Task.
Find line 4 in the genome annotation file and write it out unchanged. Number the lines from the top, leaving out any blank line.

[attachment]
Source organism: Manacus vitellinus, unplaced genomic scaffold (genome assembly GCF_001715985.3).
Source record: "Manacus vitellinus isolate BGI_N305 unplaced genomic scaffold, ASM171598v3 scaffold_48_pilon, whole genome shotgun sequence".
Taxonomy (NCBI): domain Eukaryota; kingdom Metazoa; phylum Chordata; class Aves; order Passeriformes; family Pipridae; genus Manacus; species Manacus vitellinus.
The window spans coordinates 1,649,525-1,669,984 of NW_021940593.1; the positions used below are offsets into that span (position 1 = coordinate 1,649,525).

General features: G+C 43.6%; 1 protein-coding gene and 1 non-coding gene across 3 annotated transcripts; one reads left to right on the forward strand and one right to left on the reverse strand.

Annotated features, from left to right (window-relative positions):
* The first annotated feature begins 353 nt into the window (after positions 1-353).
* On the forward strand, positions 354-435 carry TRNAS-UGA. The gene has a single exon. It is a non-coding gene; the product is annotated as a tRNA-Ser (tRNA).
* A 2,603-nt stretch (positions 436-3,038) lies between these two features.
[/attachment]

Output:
The window spans coordinates 1,649,525-1,669,984 of NW_021940593.1; the positions used below are offsets into that span (position 1 = coordinate 1,649,525).